Age: 26 State: WI
Experience: Iron Woman
Age: 46 State: NY
Age: 29 State: NY
Age: 22 State: CO
Age: 26 State: CO
Age: 25 State: WI
Age: 34 State: WI
Age: 32 State: WI
I have a confession: I’m a sweet girl. Too sweet, in fact. I have Type 1 Diabetes and that means that my body has lost the ability to process sugar (think carbs) when I eat. Because of this I have to take insulin all day, every day, for all the days of my life. I wear an insulin pump that looks like a little pager attached to my body with a tiny tube that goes just underneath my skin to deliver insulin.
My days are a series of word problems, which is a funny predicament to be in when you’re as terrible at math as I am. For example: If Kelli eats
As if this math wasn’t enough to keep me busy, I decided to sign up for the Dirty Girl Colorado run three months ago. Training for a run has taken me from Math 101 to Advanced Calculus. Now, instead of keeping my blood sugar readings in normal numbers (90-110), my sugars have to be higher (150-180), depending on how far or how hard I want to work out. Then it’s a careful balancing game after the workout to make sure I don’t plummet into dizzying, heart-racing, shaky hands, incoherent low blood sugars or nauseating, headachy, dry-mouthed high sugar. Training and Diabetes are not a match made in heaven – getting it right requires hard work and constant attention. It’s like giving the monkey on your back a squirmy pet kitten that you have to carry around too. So why do it?
After the birth of my daughter 10 months ago, I felt inspired. Being a Diabetic, coupled with my health history, there are many things (pregnancy included) that were not or should not have been very realistic for me. The pregnancy was a few minor hiccups short of flawless, and my baby girl turns a happy, completely healthy, totally amazing 10 months old this week. So why not see what else I can do?
I am always inspired by other people’s stories of why they chose to conquer an obstacle in their life. I have loved reading the Facebook posts and blogs from the Dirty Girl website because they make me feel like I’m a part of something that’s changing women’s lives. We all have our reasons – for some it’s to support a friend or loved one who has been diagnosed with breast cancer. For others, it’s a mountain to climb or goal to conquer in other aspects of life. We’re using the event to redefine, reinvent, remake, remember or rediscover ourselves. For some women like me its to prove that as Mr. Swayze said best in Dirty Dancing, “Nobody puts Baby in a corner.” Not cancer, or diabetes, nerve damage, surgery, disease, age, gender or time – nobody. We do it for our babies, our mothers, our best friends or lovers. We do it for ourselves. We may not have the same reasons for doing something like Dirty Girl, but we all have the drive to better ourselves and challenge one another.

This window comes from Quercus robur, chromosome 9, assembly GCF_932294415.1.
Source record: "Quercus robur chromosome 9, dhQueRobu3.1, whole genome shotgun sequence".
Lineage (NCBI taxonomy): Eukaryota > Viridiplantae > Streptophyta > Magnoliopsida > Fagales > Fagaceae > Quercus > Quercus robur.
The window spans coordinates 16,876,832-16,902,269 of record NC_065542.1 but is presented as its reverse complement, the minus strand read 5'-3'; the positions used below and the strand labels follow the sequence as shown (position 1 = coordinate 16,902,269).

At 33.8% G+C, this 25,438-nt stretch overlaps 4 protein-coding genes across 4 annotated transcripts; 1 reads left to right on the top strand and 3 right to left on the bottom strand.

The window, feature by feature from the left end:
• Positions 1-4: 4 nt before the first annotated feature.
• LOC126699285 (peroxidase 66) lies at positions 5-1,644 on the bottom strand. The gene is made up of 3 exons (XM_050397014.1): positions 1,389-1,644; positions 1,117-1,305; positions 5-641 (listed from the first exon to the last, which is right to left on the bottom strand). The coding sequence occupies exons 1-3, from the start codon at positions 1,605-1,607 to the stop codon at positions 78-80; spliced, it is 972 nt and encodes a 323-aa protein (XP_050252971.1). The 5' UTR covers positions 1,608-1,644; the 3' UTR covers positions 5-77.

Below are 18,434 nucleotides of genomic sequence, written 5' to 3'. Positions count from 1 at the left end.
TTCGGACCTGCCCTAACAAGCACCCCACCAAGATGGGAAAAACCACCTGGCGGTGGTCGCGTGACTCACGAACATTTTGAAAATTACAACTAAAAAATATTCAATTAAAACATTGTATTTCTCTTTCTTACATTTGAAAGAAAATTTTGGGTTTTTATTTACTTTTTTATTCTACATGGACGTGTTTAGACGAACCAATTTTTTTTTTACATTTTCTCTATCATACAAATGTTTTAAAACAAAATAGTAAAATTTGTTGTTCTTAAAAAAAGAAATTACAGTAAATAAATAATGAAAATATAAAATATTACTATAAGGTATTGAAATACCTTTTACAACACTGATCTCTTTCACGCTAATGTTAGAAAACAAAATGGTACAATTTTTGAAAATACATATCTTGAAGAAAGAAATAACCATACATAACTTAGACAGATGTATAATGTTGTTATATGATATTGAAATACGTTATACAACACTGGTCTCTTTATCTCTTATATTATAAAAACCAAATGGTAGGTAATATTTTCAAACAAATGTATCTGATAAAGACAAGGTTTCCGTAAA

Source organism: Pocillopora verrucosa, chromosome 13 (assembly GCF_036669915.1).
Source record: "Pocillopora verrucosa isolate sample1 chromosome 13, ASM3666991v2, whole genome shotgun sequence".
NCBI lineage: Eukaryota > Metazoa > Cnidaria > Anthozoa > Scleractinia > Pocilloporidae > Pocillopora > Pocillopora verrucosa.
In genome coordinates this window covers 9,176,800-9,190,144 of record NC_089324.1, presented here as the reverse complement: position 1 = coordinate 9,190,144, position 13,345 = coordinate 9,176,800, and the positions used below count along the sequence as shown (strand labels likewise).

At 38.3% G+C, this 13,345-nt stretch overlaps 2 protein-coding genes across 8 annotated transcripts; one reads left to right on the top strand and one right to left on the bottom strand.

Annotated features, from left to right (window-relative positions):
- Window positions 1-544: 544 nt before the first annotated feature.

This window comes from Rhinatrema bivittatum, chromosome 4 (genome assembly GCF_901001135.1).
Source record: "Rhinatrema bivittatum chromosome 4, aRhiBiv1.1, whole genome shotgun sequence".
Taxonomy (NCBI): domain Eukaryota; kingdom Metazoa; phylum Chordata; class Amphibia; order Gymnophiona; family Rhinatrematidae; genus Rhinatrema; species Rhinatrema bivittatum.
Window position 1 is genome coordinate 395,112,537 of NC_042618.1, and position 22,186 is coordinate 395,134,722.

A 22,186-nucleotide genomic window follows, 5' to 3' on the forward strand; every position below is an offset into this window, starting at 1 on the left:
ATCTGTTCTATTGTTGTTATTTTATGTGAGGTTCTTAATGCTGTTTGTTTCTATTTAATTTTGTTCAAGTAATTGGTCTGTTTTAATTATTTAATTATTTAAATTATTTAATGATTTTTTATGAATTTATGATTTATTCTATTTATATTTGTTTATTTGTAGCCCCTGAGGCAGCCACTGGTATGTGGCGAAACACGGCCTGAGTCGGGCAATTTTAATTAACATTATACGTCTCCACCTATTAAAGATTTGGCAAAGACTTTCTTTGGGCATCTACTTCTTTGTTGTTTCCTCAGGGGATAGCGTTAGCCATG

I’m running this race in September to cross the finish line and feel a sense of accomplishment I don’t know that I’ve ever felt. I’m training for this race so that when my baby grows up and someone tells her that because you are “x” you cannot/should not do “y”, she can look them straight in the eyes and say “watch me” with her sassy little crooked grin painted across her face.
Diabetes sucks but I am not made weaker because of it. I am stronger in ways most will never even get to experience. Training for Dirty Girl has taught me that. What has it taught you?
See you soon, Dirty Girls!!
September 14th, 2011
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